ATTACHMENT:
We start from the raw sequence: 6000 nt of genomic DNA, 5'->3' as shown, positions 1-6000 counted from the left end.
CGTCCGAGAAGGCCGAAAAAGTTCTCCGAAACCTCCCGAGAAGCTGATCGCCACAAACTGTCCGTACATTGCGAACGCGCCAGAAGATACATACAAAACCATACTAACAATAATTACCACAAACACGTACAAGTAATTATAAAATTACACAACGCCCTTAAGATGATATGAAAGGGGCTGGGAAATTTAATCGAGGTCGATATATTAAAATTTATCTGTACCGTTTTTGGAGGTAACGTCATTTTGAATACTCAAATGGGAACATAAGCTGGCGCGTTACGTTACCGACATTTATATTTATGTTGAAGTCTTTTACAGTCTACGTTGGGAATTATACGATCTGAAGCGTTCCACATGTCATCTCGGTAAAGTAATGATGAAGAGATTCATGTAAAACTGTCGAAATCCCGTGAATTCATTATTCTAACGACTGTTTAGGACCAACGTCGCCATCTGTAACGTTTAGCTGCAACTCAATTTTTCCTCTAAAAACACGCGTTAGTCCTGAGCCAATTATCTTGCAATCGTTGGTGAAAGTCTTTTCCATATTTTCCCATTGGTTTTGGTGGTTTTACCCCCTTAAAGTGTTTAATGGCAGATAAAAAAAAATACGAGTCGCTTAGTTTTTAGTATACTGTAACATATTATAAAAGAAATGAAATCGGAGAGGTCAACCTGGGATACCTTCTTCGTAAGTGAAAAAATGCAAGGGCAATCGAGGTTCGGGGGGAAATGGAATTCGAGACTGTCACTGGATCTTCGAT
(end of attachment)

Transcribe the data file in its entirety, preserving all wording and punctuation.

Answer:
We start from the raw sequence: 6000 nt of genomic DNA, 5'->3' as shown, positions 1-6000 counted from the left end.
CGTCCGAGAAGGCCGAAAAAGTTCTCCGAAACCTCCCGAGAAGCTGATCGCCACAAACTGTCCGTACATTGCGAACGCGCCAGAAGATACATACAAAACCATACTAACAATAATTACCACAAACACGTACAAGTAATTATAAAATTACACAACGCCCTTAAGATGATATGAAAGGGGCTGGGAAATTTAATCGAGGTCGATATATTAAAATTTATCTGTACCGTTTTTGGAGGTAACGTCATTTTGAATACTCAAATGGGAACATAAGCTGGCGCGTTACGTTACCGACATTTATATTTATGTTGAAGTCTTTTACAGTCTACGTTGGGAATTATACGATCTGAAGCGTTCCACATGTCATCTCGGTAAAGTAATGATGAAGAGATTCATGTAAAACTGTCGAAATCCCGTGAATTCATTATTCTAACGACTGTTTAGGACCAACGTCGCCATCTGTAACGTTTAGCTGCAACTCAATTTTTCCTCTAAAAACACGCGTTAGTCCTGAGCCAATTATCTTGCAATCGTTGGTGAAAGTCTTTTCCATATTTTCCCATTGGTTTTGGTGGTTTTACCCCCTTAAAGTGTTTAATGGCAGATAAAAAAAAATACGAGTCGCTTAGTTTTTAGTATACTGTAACATATTATAAAAGAAATGAAATCGGAGAGGTCAACCTGGGATACCTTCTTCGTAAGTGAAAAAATGCAAGGGCAATCGAGGTTCGGGGGGAAATGGAATTCGAGACTGTCACTGGATCTTCGAT